Saturday, 30 June 2012

Do Not Stand in the Hatched Area

I saw the sign on East Croydon station a couple of weeks ago, above an area painted in yellow criss-cross lines, next to a building site. “Do not stand on hatched area.”

I nearly stood on this hatched area:

Pyrrhocoris apterus, Fire bugs, emerging, 15 June 2012

English. A language designed to confuse. How can “hatch” refer to a pattern of parallel lines, an animal emerging from an egg (and, as a noun, to a small trapdoor, normally in a boat?)*

*Answer: because English is language soup. Hatch, as in egg, comes from Swedish häcka - that's our Viking forebears. Hatch, as in crossing lines, comes from the French hacher - that would be the Normans. And hatch, as in a small door, comes from Middle Low German  heck (it says here in my Oxford Dictionary) - so thanks to the Anglo-Saxons.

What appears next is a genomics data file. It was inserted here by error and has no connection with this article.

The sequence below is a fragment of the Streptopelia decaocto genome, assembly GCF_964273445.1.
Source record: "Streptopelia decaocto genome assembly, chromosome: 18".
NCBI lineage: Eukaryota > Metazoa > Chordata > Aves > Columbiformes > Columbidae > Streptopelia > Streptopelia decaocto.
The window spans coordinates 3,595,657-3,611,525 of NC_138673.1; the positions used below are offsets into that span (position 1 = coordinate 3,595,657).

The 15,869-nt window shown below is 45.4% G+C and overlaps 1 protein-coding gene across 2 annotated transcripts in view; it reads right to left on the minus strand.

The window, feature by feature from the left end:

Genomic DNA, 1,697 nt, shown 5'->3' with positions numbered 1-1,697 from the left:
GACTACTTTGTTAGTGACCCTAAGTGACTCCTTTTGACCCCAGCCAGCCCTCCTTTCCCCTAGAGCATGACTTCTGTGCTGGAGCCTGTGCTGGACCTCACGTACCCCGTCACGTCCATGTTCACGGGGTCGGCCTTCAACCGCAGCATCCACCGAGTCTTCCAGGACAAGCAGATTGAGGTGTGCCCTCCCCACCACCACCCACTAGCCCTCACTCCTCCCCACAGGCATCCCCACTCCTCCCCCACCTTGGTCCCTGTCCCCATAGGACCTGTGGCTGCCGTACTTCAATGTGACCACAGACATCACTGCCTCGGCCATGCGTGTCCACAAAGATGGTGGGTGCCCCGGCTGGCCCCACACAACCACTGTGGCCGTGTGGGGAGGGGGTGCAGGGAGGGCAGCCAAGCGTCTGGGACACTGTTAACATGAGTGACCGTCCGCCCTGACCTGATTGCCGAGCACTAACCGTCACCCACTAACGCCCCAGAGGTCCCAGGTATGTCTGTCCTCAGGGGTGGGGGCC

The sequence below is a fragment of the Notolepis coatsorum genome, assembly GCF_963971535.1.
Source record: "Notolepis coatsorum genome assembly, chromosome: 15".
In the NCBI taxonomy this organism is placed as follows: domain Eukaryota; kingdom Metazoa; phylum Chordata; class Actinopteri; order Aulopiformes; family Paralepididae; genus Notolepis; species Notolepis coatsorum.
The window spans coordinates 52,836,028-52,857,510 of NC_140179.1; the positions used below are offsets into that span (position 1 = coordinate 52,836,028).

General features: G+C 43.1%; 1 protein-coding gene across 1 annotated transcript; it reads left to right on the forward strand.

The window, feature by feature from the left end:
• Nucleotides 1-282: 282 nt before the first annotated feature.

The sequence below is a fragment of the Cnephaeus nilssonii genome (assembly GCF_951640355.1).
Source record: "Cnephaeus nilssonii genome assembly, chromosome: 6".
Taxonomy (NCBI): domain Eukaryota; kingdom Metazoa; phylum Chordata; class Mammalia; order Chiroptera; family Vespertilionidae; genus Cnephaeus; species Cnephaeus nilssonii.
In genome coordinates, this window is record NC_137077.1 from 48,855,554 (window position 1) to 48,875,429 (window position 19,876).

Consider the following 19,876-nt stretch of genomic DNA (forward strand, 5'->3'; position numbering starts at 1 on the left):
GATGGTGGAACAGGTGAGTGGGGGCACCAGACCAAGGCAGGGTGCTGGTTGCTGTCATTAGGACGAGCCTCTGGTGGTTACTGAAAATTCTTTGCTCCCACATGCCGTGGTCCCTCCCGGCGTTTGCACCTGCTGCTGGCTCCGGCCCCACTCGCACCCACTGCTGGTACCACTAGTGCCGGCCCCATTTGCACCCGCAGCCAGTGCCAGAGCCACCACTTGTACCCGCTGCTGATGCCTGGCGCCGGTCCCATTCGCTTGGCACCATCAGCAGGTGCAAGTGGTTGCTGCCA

"Don't stand on the hatched lines when you climb through the hatch to the hatchery." Easy, really.

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